The two most important gardens in the United States are the New York Botanical Garden, Bronx Park, New York City (est. 1891) and the Missouri Botanical Garden, St. Louis, Mo. (est. c.1860 and affiliated with Washington Univ.). The Santa Barbara Botanic Garden, formerly Blaksley Botanic Garden, Santa Barbara, Calif. (est. 1926), is noted for its collection of desert and subtropical ornamental plants. Other well-known botanical gardens are the Arnold Arboretum, near Boston, Mass. (est. 1872 as part of Harvard); Brooklyn Botanic Garden, Brooklyn, N.Y. (est. 1910); Highland and Durand-Eastman parks, Rochester, N.Y.; Bartram's Gardens, Philadelphia (founded 1728); the United States Botanic Gardens (est. 1820) and the National Arboretum (est. 1927), Washington, D.C.; Fairchild Tropical Garden, Coconut Grove, Fla. (est. 1938); Fort Worth Botanic Garden, Fort Worth, Tex. (est. 1933); Rancho Santa Ana Botanical Garden, Anaheim, Calif. (est. 1927); Huntington Botanical Garden, San Marino, Calif; the botanical gardens at Ottawa, Montreal, and Toronto, Canada; and the numerous botanical gardens of Europe, including the Royal Botanic Gardens, known as Kew Gardens, London; and the Jardin des Plantes, Paris.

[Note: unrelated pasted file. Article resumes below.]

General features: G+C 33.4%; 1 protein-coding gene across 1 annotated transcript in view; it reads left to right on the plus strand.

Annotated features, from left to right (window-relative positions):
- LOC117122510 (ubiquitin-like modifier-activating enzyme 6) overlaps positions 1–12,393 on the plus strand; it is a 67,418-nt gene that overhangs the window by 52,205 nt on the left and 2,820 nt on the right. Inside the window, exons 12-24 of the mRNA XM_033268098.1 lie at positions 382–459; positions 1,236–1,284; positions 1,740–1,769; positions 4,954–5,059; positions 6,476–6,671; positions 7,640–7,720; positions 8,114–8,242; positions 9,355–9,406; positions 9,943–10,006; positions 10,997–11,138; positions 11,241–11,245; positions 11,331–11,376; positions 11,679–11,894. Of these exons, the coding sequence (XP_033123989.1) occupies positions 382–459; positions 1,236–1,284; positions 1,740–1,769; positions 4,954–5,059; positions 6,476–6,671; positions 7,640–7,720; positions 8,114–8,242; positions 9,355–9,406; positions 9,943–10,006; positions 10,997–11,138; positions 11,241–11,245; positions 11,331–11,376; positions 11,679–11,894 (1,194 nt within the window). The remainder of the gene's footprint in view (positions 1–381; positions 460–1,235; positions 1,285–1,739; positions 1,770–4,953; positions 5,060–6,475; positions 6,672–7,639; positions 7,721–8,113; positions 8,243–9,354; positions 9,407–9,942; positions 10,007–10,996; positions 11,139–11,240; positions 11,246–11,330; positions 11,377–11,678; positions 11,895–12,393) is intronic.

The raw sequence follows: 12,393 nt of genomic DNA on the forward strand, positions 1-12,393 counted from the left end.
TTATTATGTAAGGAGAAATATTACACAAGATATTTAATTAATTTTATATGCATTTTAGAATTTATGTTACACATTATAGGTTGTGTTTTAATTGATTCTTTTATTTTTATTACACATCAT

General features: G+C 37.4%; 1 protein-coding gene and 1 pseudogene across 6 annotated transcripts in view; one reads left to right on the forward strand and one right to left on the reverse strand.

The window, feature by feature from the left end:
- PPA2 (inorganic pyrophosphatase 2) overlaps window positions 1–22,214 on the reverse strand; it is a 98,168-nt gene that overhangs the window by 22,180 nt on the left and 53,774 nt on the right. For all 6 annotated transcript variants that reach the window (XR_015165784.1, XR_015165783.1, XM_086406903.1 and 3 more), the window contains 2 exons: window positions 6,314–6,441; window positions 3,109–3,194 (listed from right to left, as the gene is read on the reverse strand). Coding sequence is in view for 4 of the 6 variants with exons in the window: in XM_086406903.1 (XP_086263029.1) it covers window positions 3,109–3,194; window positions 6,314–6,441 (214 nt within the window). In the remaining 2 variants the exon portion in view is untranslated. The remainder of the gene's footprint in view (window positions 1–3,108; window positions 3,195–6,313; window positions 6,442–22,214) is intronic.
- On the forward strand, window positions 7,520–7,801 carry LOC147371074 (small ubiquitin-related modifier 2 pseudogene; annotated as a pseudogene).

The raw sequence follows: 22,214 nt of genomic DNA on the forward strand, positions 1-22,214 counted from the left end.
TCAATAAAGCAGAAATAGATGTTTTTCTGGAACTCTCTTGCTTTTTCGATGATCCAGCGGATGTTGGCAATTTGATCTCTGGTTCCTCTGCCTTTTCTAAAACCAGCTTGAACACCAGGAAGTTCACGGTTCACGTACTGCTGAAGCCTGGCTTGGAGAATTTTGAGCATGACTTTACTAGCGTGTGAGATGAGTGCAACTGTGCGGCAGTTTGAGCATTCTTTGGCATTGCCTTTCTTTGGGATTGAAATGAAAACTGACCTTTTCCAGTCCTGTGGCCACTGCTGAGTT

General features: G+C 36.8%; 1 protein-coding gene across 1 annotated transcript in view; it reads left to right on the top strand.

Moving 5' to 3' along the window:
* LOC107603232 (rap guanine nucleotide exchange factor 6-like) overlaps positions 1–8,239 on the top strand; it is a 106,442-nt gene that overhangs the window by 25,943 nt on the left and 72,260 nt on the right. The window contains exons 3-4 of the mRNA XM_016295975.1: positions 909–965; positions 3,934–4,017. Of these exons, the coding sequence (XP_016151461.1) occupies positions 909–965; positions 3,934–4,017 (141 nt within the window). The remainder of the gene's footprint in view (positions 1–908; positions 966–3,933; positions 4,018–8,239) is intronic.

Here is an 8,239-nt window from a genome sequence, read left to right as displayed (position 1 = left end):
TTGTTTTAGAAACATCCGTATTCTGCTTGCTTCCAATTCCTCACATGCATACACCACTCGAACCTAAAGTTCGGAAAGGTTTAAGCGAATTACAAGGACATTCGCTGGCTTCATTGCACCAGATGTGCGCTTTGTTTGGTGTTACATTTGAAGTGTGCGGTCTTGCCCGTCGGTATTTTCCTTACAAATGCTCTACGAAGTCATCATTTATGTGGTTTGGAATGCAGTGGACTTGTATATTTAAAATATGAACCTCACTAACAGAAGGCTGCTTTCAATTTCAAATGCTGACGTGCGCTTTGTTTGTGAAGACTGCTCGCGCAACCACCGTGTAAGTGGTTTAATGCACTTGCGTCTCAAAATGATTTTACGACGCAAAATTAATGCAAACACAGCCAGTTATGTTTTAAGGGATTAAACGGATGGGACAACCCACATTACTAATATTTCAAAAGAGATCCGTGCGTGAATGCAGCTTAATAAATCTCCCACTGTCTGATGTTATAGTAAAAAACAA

See D. Wyman, The Arboretums and Botanical Gardens of North America (rev. ed. 1959); V. Heywood et al., ed., International Directory of Botanical Gardens (5th ed. 1990).
Other European towns and universities then followed suit:
Egypt has several botanical gardens. One them, the Orman Garden in Giza, is over 130 years old.